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India hoping for construcive movement in WTO

Published : Dec 26, 2016, 2:16 pm IST
Updated : Dec 26, 2016, 2:16 pm IST

The country expects world trade body to do a "solid work" in the new year on demands.

The country wants members of the WTO to agree on a proposal similar to that of TFA in goods, which was signed in 2014.
 The country wants members of the WTO to agree on a proposal similar to that of TFA in goods, which was signed in 2014.

New Delhi: Hoping for a 'constructive' movement in the WTO in 2017, India wants the world trade body to do a "solid work" in the new year on demands such as easing of trade norms in the services sector and early conclusion of the Doha Round.

"I hope to see that the movement in WTO is more constructive (in 2017) because next year-end, we are going to have the Ministerial meet in Argentina.

"And hopefully by then, the WTO comes out with some constructive and solid work for countries like India which have definitely set their demands before the WTO," Commerce and Industry Minister Nirmala Sitharaman told PTI.

Besides demanding a permanent solution to the food security issue and protection to farmers from sudden surge in imports, India has floated a concept note on trade facilitation agreement (TFA) in services.

The country wants members of the WTO to agree on a proposal similar to that of TFA in goods, which was signed in 2014. The concept note aims at reducing transaction costs by doing away with unnecessary regulatory and administrative burden on trade in services.

As services sector contributes about 60 per cent to the India's economy and 28 per cent to the total employment, New Delhi wants the WTO to negotiate a pact that is pertinent to facilitate trade in services, such as transparency, streamlining procedures, and eliminating bottlenecks.

Trade experts too expect that India would take a proactive position on services negotiations in 2017. Through that note, "India is possibly seeking to get the multilateral negotiations on trade in services back on track," Biswajit Dhar, Professor at Jawaharlal Nehru University, said.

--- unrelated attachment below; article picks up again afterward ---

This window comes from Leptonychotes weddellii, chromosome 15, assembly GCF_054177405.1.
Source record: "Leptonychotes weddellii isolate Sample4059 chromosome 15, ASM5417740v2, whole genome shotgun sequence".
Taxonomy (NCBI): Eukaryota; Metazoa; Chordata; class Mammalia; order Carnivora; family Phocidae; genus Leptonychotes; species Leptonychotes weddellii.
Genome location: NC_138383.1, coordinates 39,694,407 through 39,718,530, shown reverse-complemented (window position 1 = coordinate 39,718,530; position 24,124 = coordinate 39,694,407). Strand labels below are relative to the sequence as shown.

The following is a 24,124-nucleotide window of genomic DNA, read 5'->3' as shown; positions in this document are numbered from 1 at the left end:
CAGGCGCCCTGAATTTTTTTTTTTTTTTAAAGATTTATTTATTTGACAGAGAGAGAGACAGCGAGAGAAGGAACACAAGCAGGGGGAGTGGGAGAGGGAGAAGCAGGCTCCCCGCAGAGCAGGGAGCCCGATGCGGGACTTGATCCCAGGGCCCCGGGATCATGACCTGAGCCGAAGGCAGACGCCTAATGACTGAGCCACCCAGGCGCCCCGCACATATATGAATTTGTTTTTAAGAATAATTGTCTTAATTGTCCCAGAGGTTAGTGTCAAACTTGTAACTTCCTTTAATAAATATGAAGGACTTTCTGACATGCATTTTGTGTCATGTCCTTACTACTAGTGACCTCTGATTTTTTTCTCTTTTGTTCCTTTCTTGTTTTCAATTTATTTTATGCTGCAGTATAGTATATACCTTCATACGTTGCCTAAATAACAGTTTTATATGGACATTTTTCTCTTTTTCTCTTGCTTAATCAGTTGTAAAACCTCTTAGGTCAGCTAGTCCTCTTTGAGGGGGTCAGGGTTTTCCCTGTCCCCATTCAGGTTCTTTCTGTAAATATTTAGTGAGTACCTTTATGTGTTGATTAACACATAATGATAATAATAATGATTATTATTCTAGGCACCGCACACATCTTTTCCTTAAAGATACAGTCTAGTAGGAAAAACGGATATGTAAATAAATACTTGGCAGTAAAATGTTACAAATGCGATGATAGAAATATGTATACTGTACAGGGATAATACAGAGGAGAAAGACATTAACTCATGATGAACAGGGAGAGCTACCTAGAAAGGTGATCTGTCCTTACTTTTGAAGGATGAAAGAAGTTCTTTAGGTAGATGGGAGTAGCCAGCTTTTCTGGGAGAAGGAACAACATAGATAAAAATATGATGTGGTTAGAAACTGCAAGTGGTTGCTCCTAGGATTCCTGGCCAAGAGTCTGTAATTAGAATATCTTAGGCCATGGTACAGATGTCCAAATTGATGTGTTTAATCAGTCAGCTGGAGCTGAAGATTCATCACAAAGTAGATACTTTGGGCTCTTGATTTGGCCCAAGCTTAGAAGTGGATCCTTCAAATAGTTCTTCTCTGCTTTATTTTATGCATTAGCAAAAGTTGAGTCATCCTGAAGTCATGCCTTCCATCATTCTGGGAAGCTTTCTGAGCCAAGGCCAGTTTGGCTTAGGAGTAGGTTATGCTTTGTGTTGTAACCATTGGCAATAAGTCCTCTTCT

He said that these negotiations, being held as a part of the Doha negotiations, have been effectively stalled, especially because of the multilateral negotiations - Trade in Services Negotiations (TiSA). "Given the present dynamics of services negotiations in the WTO, it would be interesting to see whether India's submissions evoke any interest among the countries negotiating TiSA.

A larger issue of interest would be whether India would be able to provide the much needed momentum to the multilateral negotiations on services," he added. On the other hand, rich nations including the US are expected to push for starting negotiations on new issues such as e-commerce, investments and government procurement.

The Doha Round of negotiations launched in 2001 have remained stalled since July 2008 due to differences between the rich and the developing nations mainly on the level of protection for farmers in developing countries.

Heightened activities were also witnessed at WTO's dispute settlement body during 2016. India also filed two cases against the US over America's temporary working visa issue and on renewable energy sector.

According to an official, the dispute resolution body is likely to witness more cases in the new year from different countries in the wake of global economic uncertainties and increasing protectionism.

Concerned over "stockpile" of trade restrictive measures, WTO has asked the G-20 nations, which includes India, to refrain from implementing new protectionist measures.

The WTO's 14th trade monitoring report on G-20 trade measures showed that the application of new trade-restrictive measures by G-20 economies remained stable compared to the previous reporting period.

The key members of the WTO are also expected to gather in January at Davos to deliberate upon the agenda for the next ministerial conference scheduled in December 2017 in Argentina.

Among other things, the TFA (trade facilitation agreement) in goods is likely to be implemented in 2017. This pact will come into force once two-thirds of members complete their ratification process.

It contains provisions for expediting the movement, release and clearance of goods, including goods in transit. It also sets out measures for effective cooperation between customs and other appropriate authorities on trade facilitation and compliance issues. Out of 164 members, 103, including India, have ratified this agreement.

Tags: world trade organisation, nirmala sitharaman